Break up the section into logical segments by using subheads. We want you to answer a scientific question or hypothesis.
We would like you to gather evidence -- from various sources -- to allow you to make interpretations and judgments.
The list should include a short title for each figure but not the whole caption. The list should include a short title for each table but not the whole caption.
You can't write a good introduction until you know what the body of the paper says.
We are looking for a well-reasoned line of argument, from your initial question, compilation of relevant evidence, setting data in a general/universal context, and finally making a judgment based on your analysis.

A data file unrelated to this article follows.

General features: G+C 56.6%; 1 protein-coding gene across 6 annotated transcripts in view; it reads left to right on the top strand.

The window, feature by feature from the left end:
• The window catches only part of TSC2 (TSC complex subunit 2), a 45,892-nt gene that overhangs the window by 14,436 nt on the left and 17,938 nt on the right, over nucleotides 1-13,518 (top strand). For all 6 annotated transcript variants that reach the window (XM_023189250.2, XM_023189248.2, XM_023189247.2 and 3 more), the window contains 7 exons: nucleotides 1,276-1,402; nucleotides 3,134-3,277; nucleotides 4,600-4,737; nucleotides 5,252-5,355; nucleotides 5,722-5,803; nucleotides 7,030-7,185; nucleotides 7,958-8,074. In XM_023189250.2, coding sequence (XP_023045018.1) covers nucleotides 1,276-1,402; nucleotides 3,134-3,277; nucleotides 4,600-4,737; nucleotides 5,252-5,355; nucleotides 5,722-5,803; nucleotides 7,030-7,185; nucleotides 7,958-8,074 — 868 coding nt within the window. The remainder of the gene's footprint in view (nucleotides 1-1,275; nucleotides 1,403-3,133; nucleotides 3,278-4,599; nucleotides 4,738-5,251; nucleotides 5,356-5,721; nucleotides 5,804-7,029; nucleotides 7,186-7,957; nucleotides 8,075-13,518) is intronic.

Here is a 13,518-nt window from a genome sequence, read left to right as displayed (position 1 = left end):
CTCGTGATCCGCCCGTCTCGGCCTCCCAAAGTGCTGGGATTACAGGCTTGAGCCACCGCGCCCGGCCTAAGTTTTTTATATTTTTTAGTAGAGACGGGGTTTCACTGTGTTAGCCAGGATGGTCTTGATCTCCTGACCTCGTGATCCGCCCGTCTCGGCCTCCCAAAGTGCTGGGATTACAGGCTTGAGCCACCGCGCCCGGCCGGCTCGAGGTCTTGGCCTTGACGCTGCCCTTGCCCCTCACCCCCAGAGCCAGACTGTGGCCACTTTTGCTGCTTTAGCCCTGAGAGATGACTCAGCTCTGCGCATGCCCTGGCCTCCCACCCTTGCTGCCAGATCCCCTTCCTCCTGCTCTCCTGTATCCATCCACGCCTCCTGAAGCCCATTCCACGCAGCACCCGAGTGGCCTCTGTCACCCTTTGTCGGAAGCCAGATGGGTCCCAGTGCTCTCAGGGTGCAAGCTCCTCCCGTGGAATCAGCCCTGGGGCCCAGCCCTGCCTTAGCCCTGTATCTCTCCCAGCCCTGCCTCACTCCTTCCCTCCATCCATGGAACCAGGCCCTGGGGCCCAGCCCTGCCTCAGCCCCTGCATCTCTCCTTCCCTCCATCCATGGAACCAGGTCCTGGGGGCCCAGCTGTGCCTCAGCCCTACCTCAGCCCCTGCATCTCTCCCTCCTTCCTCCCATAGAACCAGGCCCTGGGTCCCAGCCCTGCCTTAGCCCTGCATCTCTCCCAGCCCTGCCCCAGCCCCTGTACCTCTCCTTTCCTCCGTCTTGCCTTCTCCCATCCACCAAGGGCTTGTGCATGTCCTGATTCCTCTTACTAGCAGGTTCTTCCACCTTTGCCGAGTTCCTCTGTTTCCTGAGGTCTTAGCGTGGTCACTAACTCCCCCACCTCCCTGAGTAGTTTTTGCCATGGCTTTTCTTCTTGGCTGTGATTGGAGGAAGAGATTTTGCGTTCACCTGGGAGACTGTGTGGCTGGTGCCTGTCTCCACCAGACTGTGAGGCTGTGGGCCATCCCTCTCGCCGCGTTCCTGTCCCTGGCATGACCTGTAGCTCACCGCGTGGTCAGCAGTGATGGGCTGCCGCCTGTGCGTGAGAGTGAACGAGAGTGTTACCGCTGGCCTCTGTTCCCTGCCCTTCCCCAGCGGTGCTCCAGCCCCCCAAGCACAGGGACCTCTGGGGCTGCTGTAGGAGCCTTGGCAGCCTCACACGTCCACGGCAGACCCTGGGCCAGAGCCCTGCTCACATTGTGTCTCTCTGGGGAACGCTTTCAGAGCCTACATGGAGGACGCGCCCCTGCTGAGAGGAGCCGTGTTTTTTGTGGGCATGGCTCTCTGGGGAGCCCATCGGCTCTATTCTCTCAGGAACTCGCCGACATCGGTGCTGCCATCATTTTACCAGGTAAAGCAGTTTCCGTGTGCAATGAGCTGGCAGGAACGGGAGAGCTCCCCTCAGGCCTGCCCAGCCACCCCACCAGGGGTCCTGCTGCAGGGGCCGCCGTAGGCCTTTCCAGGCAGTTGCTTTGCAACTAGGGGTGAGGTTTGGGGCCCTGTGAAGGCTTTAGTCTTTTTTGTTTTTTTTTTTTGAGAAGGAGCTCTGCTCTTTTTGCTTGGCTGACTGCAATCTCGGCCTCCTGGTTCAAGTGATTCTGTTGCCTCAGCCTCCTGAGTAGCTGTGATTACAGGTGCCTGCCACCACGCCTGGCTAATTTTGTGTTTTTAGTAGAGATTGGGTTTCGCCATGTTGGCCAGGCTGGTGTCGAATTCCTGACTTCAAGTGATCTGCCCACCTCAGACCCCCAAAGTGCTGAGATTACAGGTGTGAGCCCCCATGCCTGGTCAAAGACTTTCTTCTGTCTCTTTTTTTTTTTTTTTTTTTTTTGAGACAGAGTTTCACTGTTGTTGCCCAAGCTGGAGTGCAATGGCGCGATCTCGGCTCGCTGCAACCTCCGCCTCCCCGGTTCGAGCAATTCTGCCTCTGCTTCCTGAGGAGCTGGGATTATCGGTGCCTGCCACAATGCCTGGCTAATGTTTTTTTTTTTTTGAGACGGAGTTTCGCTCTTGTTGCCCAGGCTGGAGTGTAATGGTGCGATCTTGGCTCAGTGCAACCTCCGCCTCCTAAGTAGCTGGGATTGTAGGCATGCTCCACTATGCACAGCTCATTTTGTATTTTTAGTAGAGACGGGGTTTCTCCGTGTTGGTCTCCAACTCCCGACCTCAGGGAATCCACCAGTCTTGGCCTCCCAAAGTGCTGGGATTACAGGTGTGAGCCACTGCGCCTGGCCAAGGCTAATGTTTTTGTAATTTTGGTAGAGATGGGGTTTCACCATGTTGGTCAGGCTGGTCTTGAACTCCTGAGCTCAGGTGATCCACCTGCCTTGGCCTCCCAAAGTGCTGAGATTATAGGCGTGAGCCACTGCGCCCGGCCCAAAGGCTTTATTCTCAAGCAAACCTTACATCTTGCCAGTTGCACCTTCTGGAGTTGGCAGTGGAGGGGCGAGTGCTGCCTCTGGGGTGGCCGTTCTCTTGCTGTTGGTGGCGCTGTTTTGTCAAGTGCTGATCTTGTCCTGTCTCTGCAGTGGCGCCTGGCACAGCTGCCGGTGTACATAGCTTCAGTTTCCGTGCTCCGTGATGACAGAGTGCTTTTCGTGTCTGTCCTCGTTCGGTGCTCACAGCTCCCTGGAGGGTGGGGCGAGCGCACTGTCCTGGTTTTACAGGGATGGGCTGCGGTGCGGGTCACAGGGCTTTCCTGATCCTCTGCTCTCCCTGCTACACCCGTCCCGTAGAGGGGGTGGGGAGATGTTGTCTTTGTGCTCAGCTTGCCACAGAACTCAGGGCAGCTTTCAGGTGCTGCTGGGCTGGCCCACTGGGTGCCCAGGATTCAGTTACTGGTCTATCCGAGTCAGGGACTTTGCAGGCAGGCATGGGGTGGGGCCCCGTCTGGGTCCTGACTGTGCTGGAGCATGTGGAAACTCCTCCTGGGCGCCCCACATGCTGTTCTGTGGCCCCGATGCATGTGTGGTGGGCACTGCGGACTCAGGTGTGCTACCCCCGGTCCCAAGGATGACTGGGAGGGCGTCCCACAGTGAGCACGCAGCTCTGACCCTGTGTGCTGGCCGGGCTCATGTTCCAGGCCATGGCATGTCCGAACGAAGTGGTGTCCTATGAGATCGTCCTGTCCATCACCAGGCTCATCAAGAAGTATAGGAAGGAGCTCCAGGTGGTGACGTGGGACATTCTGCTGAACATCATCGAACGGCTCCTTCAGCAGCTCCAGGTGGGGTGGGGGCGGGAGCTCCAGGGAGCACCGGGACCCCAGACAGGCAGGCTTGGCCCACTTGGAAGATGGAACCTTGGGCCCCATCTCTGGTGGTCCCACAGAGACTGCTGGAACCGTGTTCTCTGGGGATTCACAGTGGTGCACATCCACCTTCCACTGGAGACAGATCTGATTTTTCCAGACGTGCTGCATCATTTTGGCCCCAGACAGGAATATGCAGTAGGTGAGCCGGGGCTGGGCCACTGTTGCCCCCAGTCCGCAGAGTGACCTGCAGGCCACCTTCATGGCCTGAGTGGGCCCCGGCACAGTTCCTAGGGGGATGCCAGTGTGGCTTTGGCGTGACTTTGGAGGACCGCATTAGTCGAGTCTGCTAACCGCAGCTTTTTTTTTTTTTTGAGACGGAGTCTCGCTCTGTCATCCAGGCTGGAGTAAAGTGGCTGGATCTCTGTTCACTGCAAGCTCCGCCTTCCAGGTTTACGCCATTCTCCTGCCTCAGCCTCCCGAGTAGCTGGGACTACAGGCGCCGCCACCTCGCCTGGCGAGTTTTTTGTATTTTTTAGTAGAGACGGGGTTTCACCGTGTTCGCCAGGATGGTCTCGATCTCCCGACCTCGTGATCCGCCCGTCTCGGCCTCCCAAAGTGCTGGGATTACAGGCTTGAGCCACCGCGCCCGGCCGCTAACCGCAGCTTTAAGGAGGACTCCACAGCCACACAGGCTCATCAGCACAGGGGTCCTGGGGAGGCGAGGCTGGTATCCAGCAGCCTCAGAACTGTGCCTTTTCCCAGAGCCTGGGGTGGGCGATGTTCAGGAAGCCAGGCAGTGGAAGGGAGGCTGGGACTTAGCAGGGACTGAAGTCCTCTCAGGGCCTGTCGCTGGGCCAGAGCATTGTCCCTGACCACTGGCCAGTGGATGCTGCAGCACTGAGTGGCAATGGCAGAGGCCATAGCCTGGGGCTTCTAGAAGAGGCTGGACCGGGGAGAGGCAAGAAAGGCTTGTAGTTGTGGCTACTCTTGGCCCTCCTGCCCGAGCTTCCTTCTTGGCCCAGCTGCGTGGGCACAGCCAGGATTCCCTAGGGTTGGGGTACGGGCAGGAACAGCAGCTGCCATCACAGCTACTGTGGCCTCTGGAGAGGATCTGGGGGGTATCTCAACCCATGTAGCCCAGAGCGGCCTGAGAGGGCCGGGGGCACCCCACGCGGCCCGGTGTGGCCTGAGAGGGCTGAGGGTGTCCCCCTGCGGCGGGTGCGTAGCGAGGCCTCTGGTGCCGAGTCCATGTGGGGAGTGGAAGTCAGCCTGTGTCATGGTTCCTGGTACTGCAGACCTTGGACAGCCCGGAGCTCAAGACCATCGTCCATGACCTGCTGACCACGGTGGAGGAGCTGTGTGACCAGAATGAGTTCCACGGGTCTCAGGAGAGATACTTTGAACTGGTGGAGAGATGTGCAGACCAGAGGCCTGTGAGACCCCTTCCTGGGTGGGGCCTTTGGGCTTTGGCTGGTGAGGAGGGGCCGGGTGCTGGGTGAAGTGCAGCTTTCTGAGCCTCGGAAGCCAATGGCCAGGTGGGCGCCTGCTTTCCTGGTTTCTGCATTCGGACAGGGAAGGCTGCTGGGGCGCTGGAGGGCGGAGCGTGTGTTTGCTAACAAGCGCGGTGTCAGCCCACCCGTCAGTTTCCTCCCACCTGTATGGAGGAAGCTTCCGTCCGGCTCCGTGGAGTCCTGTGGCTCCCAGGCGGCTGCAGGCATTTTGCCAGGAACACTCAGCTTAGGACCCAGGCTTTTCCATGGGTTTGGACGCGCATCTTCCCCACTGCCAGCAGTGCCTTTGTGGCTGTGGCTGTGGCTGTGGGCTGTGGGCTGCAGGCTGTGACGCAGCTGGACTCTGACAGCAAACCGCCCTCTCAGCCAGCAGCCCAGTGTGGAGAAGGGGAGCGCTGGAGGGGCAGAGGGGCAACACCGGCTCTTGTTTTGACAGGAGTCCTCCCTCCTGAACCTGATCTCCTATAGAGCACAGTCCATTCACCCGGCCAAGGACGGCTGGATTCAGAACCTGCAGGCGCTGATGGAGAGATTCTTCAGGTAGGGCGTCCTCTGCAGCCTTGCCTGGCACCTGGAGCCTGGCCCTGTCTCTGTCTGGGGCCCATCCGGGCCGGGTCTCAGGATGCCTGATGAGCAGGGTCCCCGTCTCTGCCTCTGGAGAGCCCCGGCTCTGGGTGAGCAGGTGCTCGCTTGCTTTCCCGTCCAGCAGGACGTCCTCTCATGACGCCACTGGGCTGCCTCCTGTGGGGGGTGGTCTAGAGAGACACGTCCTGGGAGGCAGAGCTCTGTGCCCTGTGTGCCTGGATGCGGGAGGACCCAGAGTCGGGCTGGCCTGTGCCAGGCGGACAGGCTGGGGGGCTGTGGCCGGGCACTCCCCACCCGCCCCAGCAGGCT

Your thesis should be clearly written and in the format described below.
Is there material that does not contribute to one of the elements listed above?
If so, this may be material that you will want to consider deleting or moving.
In most circumstances, this is best accomplished by physically separating statements about new observations from statements about the meaning or significance of those observations.
Alternatively, this goal can be accomplished by careful use of phrases such as "I infer ..." vast bodies of geological literature became obsolete with the advent of plate tectonics; the papers that survived are those in which observations were presented in stand-alone fashion, unmuddied by whatever ideas the author might have had about the processes that caused the observed phenomena.